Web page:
WASHINGTON, DC – Washington Capitals defenseman Karl Alzner briefly channeled Al Pacino.
“The inches we need are everywhere around us,” he said, quoting Pacino’s football coach from “Any Given Sunday” in a speech played nightly on the Verizon Center Jumbotron.
Like the inches away New York Rangers penalty killer Derek Stepan was from not having his stick deflect a Mike Green shot behind Henrik Lundqvist eight minutes into overtime, giving the Capitals a 1-0 Game 2 victory on Saturday afternoon and a 2-0 series lead.
“I just happened to be open and my goal was to get it by the first guy and try to hit the net,” said Green.
Like the inches away Rangers defenseman Ryan McDonagh was from having the puck glance off the glass instead of clearing it at 7:09 of overtime, giving the Capitals a power play for delay of game; a power play on which the best man-advantage unit in the NHL ended the game.
“I was trying to get the puck up the wall to [Brian Boyle], just got a little too under it,” said a dejected McDonagh, who fought back tears in postgame interviews. “We really battled hard, wanted to come out and find a way to tie the series. We're down 2-0 and all we can do is focus on Game 3.
“I’m already focusing on Game 3. I’m ready for it.”
Like the inches away Steven Oleksy was from avoiding a delay of game penalty, as he put the puck over the glass for the Capitals just 1:51 into overtime. Washington would kill off the Rangers’ power play to keep the game scoreless, just as their PK and goalie Braden Holtby (24 saves) had done all game.
"I thought I was still in the neutral zone maybe. I tried to make a hard play, and unfortunately it sat flat on my stick and carried it over,” said Oleksy, adding that it’s painful for a defenseman to fester in the penalty box after taking a delay of game call.
“Absolutely. It’s one that can be avoidable, but it’s one of those things that happens.”
Like the inches Alzner was from getting called for delay of game with 46 seconds left in regulation, as the puck cleared off his stick and over the glass. A brief conference by the officials confirmed that the puck was deflected rather than shot over the glass, which isn’t covered by the NHL’s rulebook:
When any player, while in his defending zone, shoots or bats (using his hand or his stick) the puck directly (non-deflected) out of the playing surface, except where there is no glass, a penalty shall be assessed for delaying the game. When the puck is shot into the players’ bench, the penalty will not apply. When the puck is shot over the glass ‘behind’ the players’ bench, the penalty will be assessed.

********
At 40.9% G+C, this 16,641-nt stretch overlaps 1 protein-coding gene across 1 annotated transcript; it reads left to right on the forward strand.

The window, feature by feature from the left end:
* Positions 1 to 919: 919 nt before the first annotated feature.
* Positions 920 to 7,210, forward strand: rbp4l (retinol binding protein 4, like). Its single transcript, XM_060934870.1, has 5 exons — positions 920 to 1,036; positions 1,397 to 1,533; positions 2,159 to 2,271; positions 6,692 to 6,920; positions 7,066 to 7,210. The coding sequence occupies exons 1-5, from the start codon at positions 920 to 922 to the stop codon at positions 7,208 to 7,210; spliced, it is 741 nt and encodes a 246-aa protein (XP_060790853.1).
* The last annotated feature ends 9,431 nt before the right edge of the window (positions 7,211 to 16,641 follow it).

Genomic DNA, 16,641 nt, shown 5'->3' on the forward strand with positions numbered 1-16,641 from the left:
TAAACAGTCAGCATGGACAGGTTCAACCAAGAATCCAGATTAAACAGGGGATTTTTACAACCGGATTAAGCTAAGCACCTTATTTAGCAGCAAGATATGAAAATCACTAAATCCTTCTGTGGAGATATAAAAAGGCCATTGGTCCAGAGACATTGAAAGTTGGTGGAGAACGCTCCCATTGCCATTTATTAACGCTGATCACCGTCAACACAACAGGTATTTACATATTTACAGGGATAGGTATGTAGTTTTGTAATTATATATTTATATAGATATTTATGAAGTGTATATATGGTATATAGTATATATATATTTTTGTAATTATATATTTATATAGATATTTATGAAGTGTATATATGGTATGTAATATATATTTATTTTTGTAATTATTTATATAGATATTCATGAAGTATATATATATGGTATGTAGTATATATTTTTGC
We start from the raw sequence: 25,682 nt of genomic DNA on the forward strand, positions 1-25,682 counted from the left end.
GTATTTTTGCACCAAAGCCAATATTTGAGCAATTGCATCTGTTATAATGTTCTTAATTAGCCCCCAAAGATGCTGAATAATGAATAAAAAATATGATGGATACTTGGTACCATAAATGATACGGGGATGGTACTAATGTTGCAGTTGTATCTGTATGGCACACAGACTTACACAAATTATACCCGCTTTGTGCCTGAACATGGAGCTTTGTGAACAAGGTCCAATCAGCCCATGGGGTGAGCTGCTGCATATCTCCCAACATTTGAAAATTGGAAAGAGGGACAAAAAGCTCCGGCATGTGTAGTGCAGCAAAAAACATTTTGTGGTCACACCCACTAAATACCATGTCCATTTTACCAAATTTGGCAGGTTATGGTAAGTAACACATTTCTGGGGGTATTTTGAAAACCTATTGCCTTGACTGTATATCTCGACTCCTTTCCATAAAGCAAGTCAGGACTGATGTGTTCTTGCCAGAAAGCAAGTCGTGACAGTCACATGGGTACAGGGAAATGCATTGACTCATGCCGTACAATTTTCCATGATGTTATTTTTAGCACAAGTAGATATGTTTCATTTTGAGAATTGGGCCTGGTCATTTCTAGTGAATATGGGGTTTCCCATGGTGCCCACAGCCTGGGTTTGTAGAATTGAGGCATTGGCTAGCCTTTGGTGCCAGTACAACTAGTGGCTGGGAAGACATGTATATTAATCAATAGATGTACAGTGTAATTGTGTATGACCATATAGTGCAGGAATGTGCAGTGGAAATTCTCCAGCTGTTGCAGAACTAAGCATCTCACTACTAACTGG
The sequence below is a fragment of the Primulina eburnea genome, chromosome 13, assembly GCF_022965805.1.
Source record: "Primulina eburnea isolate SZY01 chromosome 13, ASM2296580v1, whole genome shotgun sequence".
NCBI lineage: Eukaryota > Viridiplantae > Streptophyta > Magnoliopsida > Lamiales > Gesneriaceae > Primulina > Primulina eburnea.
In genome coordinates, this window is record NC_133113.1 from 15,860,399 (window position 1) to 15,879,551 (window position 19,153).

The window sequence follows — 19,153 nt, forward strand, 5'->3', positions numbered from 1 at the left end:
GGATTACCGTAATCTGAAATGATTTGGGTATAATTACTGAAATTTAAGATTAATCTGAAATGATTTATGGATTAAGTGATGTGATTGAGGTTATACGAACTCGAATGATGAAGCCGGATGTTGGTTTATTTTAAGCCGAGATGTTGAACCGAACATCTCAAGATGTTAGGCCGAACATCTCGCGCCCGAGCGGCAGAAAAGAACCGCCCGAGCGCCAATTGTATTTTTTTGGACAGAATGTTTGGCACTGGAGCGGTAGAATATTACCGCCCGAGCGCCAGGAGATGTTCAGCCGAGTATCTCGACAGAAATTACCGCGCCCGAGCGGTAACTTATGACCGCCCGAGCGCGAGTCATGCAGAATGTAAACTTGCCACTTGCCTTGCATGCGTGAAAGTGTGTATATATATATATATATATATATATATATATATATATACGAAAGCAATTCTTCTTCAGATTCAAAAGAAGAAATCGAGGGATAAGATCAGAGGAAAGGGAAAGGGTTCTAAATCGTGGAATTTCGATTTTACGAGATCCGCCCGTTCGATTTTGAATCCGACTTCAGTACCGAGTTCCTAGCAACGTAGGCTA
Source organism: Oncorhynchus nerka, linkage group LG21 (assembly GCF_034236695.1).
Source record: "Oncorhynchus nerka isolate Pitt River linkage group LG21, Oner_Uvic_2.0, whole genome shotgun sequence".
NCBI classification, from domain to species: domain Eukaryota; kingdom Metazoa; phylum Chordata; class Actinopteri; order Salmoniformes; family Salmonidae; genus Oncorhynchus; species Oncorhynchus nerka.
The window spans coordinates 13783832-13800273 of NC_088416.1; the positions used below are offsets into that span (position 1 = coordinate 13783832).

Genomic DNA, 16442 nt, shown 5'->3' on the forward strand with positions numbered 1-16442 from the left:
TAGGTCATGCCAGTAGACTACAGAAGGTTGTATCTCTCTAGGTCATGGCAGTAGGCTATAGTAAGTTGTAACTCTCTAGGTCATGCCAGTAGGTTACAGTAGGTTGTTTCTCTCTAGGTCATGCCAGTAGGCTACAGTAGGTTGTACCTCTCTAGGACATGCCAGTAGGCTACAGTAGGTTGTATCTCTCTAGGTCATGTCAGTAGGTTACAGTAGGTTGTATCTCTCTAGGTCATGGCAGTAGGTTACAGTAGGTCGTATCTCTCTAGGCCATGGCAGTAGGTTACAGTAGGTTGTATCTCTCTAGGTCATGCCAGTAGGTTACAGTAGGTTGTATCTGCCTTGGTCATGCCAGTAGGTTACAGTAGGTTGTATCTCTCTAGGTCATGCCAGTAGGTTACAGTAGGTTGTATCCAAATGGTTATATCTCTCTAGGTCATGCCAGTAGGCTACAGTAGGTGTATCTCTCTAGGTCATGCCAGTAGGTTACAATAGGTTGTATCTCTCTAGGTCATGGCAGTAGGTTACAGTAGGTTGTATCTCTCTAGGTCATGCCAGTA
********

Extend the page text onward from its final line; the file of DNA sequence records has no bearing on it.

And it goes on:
What Alzner did isn’t necessarily in keeping with the spirit of the rule – it appeared his stick angled the puck on the deflection – but it’s also not a violation of the rule as its written. Hence, the Rangers didn’t get a power play, although they’d receive one for the same infraction just 1:51 into OT on Oleksy’s gaffe.
Should it be a penalty, going forward?
“No,” said Alzner, to the surprise of no one.
The Capitals defenseman has actually given this some thought: He envisioned a scenario similar to what happened in the third period while thinking about Game 2 on Friday night.
“It was weird. I was thinking about a play if a guy passed it from side to side and stuck my stick out and tipped it out of the zone, would they call a penalty on it?” he said.
The answer, to the chagrin of the Rangers and fans who suspect this is a loophole in the delay of game rule, was no.
(To clarify: If a deflection out of the defensive zone is exonerated because it’s simply an unavoidable turn of the puck, shouldn’t then shots that mistakenly clear the glass with pucks on edge be given a similar exoneration?)A video or other embedded content has been hidden. Click here to view it.
McDonagh’s game-deciding delay of game call came at the end of a 3-minute, 4-second shift that included an icing call on the Rangers and a subsequent timeout. It was his overly aggressive attempt to intercept a Capitals’ pass that allowed Washington to set up shop in the Rangers’ zone and eventually led to the penalty – one that had McDonagh in the box, watching Green’s game-winning goal.
“That’s a tough play for D-men especially. You’re just trying to get the puck out because you’re tired,” said Alzner.
“I don’t like [the rule] because I’m a defenseman, and I’m [often] in the same situation,” said Green. “I try not to go over the glass. I high flip it.”
“It’s a tough rule,” said Oleksy.
“It’s a rule,” said New York Rangers coach John Tortorella, cutting to the point.
It's a rule that defined Game 2 of this tightly played series, with the Rangers doing what they simply cannot do if they want to rally and advance: Give the best power play in hockey a chance to win the game.
“We’re back on the track,” said Alex Ovechkin, who assisted on Green’s game winner, of the Capitals' power play. “Teams are afraid to take the penalties.”